Tools are provided for including non-supported databases in projects. To test these tools, we set up JBuilder to use MySQL, an open source RDBMS. This was a simple process that took only a few minutes. It involved pointing JBuilder to the jdbc driver and making it available in projects. It was equally simple to set up to work with MySQL in DatabasePilot. Once this setup was complete, we were able to use MySQL as the database for the various tutorials.
JBuilder 6 Enterprise provides support for the JUnit framework, a compelling approach to testing developed as part of the Extreme Programming paradigm. A set of five wizards are available that provide the framework for constructing unit tests of each class that is constructed in an application. The construction of a test harness is encouraged even before the class that is to be tested is built.
Using two of the wizards, the following skeletal framework is produced by JBuilder:
Much of the tedious mechanics and overhead of proceeding with unit testing is automated by the framework integrated into JBuilder. A Fraction class was developed as part of the review of the JUnit testing. A small portion of the process is reproduced to demonstrate the power of the JBuilder JUnit testing framework.
The class Fraction for which the test harness is being developed is shown after only the earliest stage of development.
Two quick tests are embedded in the FractionTest class as shown:
When the application is run, the following GUI appears with a green light indicating that the two tests have passed. In the event of a test failure, the precise location of the failure is displayed in the error pane window.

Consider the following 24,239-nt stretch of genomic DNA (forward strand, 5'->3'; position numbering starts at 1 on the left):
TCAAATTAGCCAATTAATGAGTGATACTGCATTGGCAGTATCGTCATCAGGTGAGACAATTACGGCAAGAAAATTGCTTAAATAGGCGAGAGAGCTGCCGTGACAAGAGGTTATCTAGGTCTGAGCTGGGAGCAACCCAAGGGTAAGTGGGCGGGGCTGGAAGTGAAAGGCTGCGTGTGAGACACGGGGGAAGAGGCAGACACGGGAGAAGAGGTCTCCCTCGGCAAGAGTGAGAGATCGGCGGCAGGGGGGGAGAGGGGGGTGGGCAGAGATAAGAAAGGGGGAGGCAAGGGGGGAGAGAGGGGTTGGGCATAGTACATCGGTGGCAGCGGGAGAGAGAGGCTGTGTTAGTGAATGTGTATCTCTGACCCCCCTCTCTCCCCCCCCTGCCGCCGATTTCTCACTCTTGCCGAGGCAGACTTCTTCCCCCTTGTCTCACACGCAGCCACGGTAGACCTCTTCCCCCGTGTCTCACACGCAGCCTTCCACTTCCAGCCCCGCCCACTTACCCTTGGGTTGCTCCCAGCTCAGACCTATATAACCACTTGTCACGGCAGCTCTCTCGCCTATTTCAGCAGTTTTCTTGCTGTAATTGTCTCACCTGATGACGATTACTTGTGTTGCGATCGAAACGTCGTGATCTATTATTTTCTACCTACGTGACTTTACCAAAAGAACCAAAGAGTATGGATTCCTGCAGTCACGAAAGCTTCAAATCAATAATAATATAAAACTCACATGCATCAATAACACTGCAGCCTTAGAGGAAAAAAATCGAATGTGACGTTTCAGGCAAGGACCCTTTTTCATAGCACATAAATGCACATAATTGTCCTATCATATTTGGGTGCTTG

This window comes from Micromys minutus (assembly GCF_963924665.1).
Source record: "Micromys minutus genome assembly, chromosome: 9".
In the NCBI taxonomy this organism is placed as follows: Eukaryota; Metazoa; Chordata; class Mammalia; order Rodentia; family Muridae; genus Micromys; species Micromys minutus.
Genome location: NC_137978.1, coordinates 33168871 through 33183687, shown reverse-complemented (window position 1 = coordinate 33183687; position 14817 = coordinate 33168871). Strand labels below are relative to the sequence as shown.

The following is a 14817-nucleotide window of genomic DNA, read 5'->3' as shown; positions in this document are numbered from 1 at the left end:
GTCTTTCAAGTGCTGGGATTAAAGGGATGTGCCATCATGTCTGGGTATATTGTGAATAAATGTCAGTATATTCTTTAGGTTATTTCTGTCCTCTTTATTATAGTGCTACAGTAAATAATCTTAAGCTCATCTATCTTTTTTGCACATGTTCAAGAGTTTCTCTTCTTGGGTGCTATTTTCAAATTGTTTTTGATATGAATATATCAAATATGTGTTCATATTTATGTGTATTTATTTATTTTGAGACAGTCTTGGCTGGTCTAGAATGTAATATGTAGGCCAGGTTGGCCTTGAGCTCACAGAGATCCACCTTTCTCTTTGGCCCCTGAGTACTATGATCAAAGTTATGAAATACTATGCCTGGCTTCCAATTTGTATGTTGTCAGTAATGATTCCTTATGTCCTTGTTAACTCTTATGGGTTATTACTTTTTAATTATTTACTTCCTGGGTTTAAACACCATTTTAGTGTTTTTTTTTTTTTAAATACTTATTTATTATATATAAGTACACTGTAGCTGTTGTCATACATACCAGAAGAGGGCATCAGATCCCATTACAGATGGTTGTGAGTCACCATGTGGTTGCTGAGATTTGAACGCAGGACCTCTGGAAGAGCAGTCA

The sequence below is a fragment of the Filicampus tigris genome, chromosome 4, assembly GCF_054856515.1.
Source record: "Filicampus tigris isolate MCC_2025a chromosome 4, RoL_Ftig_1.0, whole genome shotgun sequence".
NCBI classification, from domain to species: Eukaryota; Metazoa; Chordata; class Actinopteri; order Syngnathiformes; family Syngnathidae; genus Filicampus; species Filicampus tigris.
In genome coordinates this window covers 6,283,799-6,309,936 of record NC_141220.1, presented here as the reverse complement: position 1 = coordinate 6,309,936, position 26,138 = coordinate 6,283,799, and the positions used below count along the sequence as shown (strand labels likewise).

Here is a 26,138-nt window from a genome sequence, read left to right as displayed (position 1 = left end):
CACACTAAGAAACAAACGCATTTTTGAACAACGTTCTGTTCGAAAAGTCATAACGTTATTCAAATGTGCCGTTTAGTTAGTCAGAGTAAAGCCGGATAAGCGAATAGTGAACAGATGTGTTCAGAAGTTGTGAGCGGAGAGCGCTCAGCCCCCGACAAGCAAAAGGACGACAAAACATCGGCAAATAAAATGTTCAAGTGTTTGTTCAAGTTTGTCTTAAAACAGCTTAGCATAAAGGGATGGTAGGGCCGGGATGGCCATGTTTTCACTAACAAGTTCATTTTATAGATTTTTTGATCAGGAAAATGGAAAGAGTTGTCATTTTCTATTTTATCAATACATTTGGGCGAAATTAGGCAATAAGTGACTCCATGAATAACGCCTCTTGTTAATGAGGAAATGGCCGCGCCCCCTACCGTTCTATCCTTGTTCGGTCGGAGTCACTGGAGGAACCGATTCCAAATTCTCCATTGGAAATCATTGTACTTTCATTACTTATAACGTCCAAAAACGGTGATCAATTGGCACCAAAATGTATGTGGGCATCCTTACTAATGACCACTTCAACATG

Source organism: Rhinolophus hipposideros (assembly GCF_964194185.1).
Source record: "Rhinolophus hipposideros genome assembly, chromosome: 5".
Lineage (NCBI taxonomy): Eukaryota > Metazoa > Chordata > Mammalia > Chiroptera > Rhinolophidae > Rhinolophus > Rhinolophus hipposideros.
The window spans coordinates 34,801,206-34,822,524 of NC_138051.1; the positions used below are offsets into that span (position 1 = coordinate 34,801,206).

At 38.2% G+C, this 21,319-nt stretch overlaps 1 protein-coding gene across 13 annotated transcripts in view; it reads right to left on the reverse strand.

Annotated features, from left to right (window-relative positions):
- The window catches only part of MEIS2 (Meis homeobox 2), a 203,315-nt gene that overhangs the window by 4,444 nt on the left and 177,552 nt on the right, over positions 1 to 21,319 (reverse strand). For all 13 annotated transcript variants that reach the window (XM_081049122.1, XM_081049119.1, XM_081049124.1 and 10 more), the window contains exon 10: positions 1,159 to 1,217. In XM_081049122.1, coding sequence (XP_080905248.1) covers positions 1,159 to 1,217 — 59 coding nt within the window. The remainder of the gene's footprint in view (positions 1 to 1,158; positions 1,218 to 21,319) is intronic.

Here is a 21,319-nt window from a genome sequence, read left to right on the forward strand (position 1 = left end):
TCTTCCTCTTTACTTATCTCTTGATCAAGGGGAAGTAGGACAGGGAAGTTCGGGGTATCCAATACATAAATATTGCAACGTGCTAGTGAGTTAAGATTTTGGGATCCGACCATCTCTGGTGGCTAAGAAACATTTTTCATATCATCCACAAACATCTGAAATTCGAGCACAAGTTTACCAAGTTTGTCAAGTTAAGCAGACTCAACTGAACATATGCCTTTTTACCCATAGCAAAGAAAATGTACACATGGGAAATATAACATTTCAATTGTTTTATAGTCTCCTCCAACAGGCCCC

As more functionality is added to the Fraction class, the test harness is expanded. As changes are made over time to class Fraction, each change can be quickly tested using the test harness.
Martin Fowler's book, Refactoring, has focused the attention of developers on the need for systematic, incremental improvement of existing code. Fowler names and describes a multitude of refactorings for this purpose.
JBuilder 6 Enterprise makes a start at providing tool support for such refactoring. The product has tools for renaming packages, classes, methods, fields, local variables and properties; and moving a class or interface from one package to another. Changing the package structure, or the names of program symbols, is a highly error-prone activity when performed using an editor's search/replace tools. We have been involved in projects where changing the package structure would have involved so much effort, and introduced so many bugs, that project management decided against doing it.
JBuilder's refactoring tools can take most of the pain and potential for error out of renaming symbols or moving classes between packages. They intelligently rename the program symbols wherever they occur: at the point of declaration, and at every reference. For methods, it is even possible to automatically add a forwarding method to handle the situation where external callers don't know about the renaming.
Borland provides 30 days of free installation support for JBuilder. All other support is sold through various incident package plans. JBuilder is a complex product, and it is likely that users will require some support beyond the manuals and on-line help. Buyers should factor that support into the cost of owning the product.
Based on our extensive examination of JBuilder 6, we believe that Borland has lived up to its reputation in putting together a useful and important integrated development environment and we highly recommend this product.